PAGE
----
The documentary film Young@Heart is about a group of two dozen senior citizens from Northampton, Massachusetts. They travel the globe performing covers of cutting-edge contemporary songs.
The film was recently released on DVD, and Stephen Walker, who was its director, recently chatted with NBC about the project.
NBC: How did you get involved with Young@Heart?
Stephen Walker: My wife had tickets to a Young@Heart concert. I told her: ‘That sounds awful.’ I had little interest in the concert. I didn’t know what to expect. I thought it was a gimmick or it might be karaoke.
NBC: What turned you around?
SW: It was a packed house at the Lyric Theater, which seats about a thousand people. All ages were there, from kids to 80-year-olds to baby boomers. I was looking at music I knew in a whole different way. I came out of the show revved up.
NBC: What made you think that the group would be a good subject for a documentary?
SW: I thought that it offered a look at old age through the prism of music.
NBC: What was the biggest obstacle in making the film?
SW: Actually, nine other companies had approached Bob Cilman, the Choral Director of the group about filming them. There had already been some projects featuring Young@Heart, including a segment on 20/20 and a short Belgian film that really didn’t focus on the music. I had to convince him to give me access to the group.
NBC: How did you raise money to shoot the film?
SW: I received funding from Channel 4 in England.
NBC: How did you decide the focus of the film?
SW: It was important to focus on four or five members, but not lose focus of the entire group.
NBC: What was your major criterion in selecting the members of Young@Heart to focus on?
SW: They had to be wildly distinctive.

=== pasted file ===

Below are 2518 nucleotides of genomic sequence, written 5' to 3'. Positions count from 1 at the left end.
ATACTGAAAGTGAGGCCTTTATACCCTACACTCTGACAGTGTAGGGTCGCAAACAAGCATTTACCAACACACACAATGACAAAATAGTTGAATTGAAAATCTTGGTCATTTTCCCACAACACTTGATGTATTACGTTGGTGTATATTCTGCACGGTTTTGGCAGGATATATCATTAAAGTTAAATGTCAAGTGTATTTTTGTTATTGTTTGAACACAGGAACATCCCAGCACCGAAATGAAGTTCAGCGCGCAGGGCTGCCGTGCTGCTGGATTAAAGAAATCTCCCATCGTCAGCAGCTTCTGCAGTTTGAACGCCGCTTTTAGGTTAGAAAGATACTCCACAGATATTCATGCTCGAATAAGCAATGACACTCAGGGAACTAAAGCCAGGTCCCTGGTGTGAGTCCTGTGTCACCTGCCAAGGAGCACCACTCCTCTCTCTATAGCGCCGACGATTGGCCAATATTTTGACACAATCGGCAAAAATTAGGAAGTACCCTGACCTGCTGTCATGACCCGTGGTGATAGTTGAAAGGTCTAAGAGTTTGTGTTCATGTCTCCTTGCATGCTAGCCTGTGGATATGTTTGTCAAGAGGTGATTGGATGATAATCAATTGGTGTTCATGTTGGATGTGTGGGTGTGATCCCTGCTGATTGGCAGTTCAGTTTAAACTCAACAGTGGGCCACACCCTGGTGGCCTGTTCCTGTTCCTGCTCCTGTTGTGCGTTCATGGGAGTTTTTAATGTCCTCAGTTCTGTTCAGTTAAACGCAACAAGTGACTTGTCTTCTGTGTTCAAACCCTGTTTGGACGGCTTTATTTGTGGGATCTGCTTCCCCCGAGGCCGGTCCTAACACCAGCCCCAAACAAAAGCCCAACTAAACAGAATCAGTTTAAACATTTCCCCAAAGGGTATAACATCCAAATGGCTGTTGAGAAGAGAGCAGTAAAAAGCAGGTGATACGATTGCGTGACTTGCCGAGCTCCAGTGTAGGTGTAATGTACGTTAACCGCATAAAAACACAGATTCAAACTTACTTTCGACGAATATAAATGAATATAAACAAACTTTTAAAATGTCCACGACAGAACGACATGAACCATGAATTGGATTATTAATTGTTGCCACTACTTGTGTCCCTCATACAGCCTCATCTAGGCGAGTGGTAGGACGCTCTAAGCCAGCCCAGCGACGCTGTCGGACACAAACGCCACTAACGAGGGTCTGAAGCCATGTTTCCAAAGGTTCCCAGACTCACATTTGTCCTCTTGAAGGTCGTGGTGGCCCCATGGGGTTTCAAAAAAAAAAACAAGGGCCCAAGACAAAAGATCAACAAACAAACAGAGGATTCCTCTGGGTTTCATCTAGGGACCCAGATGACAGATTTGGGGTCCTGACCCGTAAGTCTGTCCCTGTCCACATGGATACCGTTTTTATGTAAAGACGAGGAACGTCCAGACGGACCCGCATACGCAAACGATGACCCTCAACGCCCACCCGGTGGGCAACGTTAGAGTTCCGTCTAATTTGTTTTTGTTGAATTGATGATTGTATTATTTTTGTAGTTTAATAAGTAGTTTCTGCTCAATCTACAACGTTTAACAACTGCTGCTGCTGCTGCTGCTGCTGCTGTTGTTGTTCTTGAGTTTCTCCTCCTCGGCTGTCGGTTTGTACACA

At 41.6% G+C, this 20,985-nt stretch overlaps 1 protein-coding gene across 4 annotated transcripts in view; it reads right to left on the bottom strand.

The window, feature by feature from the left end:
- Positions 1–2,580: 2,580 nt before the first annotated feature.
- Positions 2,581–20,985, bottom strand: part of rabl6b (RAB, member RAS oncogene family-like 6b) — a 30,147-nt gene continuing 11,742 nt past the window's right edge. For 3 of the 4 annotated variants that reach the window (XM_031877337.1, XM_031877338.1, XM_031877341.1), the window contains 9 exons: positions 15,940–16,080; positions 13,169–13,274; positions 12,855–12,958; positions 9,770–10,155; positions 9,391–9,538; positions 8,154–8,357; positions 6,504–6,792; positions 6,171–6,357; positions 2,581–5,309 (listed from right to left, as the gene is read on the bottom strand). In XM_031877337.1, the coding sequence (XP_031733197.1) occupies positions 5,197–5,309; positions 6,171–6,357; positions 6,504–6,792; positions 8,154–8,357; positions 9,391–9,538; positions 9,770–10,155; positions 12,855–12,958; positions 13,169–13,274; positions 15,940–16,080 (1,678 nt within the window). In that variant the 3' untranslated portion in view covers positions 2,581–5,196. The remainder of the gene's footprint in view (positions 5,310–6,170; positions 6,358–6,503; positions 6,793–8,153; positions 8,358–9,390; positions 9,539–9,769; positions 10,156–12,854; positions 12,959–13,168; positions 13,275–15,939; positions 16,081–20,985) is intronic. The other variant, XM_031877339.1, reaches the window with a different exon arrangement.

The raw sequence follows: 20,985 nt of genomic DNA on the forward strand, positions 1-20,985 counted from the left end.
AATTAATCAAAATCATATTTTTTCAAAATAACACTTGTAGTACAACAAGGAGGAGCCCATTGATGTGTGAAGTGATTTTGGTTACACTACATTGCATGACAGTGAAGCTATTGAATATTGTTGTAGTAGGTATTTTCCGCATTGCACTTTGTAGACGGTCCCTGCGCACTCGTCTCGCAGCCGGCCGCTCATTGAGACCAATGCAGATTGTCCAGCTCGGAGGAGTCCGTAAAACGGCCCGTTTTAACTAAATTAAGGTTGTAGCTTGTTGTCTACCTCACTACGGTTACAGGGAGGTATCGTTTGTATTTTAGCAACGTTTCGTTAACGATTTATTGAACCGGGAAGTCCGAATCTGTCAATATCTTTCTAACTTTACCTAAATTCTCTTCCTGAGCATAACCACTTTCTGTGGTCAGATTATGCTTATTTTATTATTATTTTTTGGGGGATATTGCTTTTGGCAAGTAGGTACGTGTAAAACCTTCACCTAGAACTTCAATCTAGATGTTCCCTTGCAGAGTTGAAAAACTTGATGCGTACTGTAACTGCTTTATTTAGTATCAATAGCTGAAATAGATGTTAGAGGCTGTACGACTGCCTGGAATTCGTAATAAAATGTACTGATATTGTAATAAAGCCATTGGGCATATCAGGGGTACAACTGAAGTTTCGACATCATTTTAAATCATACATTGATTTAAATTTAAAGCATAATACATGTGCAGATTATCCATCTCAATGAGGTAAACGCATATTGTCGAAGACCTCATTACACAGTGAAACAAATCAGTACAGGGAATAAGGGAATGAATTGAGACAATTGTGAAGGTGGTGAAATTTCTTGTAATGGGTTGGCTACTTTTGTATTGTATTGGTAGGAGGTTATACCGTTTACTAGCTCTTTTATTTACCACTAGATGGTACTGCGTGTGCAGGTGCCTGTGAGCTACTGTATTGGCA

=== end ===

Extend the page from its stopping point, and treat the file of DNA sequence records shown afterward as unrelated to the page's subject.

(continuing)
NBC: Were you certain that you had chosen the right members to focus on?
SW: Yes. They were so strong. It became clear when we met them.
NBC: Bob Cilman, the Choral Director of Young@Heart, emerges as an interesting character in the film. What was he like?
SW: He’s tough, but he’s a great guy. He knows they have to make great music. He’s got to be tough because he’s an artist, not a social worker.
NBC: What was the shooting schedule like?
SW: Each morning, we had an hour meeting before shooting started. We had to decide which of the twenty songs being rehearsed that day we would film, who was being interviewed, and the sequence of the shots.
NBC: What aspects did you encounter in editing the footage?
SW: If you decontextualize the film, you’ll see it’s quite careful in the way it’s edited. If you take some of the characters, you don’t really spend very much time with them at all.
NBC: The tone of the film marries levity with an examination of some sobering topics. In the course of making the film, several chorus members died. How did you approach the tone?
SW: It was very conscious all the way through. I always feel that pathos is pathetic in a film if there is no humor in it and I feel humor is not funny if there is no pathos. If we evaded the big issues, it would have been tedious and patronizing. When we edited the film, it was like walking a tightrope between humor and poignancy. It’s an incredibly dangerous tightrope to walk, because you can so easily fall off it. Then, it’s a sick joke and doesn’t work at all.
NBC: Did you have any new revelations as a result of making Young@Heart?
SW: I had no idea that people of this age could live like this. People take away an inspirational message, though, that getting old is not hopeless and these people can offer so much to Society. Their energy level is extraordinary and they’re always in search of new challenges.